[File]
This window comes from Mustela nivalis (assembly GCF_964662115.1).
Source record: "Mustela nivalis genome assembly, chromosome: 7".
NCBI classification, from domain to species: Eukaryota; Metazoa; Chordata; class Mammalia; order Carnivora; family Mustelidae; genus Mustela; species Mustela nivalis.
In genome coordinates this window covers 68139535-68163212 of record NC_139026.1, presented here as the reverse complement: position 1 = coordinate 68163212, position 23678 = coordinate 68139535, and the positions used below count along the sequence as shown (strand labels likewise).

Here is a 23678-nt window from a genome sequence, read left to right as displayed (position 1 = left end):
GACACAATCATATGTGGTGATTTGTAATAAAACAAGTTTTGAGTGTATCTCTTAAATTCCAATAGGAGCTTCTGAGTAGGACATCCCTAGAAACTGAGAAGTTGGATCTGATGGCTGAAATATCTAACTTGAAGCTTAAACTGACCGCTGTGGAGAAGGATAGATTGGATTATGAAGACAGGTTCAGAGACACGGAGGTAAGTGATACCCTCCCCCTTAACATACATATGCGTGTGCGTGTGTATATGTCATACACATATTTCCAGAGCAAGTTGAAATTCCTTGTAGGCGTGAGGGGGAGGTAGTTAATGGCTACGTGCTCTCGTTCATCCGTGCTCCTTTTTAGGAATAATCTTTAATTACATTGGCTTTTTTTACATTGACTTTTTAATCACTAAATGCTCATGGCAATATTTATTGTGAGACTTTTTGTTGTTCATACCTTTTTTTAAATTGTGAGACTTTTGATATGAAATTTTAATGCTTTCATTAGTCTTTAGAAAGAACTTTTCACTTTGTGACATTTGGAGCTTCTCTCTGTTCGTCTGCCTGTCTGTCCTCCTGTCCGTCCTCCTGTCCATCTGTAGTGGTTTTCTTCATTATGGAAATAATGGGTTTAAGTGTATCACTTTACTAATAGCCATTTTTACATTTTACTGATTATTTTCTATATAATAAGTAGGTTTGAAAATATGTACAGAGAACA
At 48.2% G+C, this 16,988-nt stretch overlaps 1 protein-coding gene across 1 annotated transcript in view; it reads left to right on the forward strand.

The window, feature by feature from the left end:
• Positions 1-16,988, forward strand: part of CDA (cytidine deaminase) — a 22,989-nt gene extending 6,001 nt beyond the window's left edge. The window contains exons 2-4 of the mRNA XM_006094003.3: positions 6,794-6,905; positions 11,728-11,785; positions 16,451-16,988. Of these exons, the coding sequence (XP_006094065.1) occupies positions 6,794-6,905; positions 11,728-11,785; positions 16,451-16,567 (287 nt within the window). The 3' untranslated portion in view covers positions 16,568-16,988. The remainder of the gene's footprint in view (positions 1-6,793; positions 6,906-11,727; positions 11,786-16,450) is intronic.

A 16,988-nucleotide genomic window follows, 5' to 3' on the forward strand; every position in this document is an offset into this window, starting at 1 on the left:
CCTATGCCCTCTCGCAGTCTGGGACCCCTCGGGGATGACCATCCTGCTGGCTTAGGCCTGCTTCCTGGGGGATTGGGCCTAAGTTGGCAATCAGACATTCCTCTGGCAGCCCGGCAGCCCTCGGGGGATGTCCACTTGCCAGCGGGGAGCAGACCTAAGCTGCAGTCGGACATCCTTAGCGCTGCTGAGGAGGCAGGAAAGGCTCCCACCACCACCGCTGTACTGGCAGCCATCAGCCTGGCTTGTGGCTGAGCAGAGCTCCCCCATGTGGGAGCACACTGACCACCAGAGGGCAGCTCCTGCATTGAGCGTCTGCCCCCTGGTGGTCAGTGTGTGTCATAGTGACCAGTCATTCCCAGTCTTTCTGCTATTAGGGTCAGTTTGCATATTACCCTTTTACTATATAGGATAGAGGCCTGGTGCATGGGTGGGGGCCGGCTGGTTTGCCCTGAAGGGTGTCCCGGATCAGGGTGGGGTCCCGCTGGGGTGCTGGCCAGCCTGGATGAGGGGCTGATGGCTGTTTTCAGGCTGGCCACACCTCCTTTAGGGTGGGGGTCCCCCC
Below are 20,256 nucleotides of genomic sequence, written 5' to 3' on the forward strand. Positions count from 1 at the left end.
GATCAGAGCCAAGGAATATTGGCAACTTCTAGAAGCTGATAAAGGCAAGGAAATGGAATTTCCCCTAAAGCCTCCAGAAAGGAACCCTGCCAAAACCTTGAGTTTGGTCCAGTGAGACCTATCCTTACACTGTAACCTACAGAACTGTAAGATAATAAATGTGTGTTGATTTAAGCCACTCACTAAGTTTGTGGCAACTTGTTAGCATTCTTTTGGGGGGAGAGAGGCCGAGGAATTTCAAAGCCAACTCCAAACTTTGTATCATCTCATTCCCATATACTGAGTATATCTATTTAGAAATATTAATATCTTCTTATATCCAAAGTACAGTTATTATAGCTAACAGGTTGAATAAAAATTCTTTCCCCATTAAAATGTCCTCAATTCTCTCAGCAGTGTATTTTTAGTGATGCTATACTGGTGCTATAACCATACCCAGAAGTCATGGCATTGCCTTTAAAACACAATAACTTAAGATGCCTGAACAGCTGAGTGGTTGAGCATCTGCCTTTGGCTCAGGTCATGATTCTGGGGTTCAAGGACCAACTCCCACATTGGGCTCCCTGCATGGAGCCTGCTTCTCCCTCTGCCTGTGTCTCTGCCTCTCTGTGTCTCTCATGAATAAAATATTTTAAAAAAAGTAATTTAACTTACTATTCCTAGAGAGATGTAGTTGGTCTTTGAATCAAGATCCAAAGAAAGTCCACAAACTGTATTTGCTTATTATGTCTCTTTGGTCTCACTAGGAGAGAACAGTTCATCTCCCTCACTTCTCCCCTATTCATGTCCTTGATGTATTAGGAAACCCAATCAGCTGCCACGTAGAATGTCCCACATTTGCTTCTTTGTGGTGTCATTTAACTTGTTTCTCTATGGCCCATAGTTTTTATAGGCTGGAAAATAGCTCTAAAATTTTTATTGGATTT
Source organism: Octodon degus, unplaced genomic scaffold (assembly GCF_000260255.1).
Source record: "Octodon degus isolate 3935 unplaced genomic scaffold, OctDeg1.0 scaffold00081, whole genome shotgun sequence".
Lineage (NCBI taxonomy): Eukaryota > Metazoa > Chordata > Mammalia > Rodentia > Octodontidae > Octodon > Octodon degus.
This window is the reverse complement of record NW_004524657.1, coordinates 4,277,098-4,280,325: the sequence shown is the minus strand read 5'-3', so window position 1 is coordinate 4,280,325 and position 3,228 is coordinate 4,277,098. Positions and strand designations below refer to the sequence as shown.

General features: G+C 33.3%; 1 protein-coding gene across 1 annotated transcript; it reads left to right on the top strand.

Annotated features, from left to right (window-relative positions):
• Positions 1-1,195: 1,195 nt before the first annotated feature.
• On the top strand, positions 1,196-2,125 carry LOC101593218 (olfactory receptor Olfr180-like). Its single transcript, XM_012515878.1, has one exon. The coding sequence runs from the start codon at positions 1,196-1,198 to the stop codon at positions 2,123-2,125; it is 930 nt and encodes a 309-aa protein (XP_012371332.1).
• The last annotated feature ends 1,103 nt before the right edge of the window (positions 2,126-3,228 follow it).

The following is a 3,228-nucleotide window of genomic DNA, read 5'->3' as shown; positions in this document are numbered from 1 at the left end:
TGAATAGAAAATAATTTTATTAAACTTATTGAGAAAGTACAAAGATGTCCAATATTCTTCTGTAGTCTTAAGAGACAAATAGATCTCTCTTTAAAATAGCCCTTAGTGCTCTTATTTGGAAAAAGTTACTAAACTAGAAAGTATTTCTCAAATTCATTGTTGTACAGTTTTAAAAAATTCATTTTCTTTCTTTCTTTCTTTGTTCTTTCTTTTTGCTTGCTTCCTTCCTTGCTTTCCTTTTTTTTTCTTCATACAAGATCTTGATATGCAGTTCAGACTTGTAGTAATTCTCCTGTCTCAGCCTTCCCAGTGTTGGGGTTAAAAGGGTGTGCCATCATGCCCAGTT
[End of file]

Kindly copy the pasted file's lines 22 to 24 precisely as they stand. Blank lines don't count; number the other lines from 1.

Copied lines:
• The last annotated feature ends 1,103 nt before the right edge of the window (positions 2,126-3,228 follow it).

The following is a 3,228-nucleotide window of genomic DNA, read 5'->3' as shown; positions in this document are numbered from 1 at the left end:
TGAATAGAAAATAATTTTATTAAACTTATTGAGAAAGTACAAAGATGTCCAATATTCTTCTGTAGTCTTAAGAGACAAATAGATCTCTCTTTAAAATAGCCCTTAGTGCTCTTATTTGGAAAAAGTTACTAAACTAGAAAGTATTTCTCAAATTCATTGTTGTACAGTTTTAAAAAATTCATTTTCTTTCTTTCTTTCTTTGTTCTTTCTTTTTGCTTGCTTCCTTCCTTGCTTTCCTTTTTTTTTCTTCATACAAGATCTTGATATGCAGTTCAGACTTGTAGTAATTCTCCTGTCTCAGCCTTCCCAGTGTTGGGGTTAAAAGGGTGTGCCATCATGCCCAGTT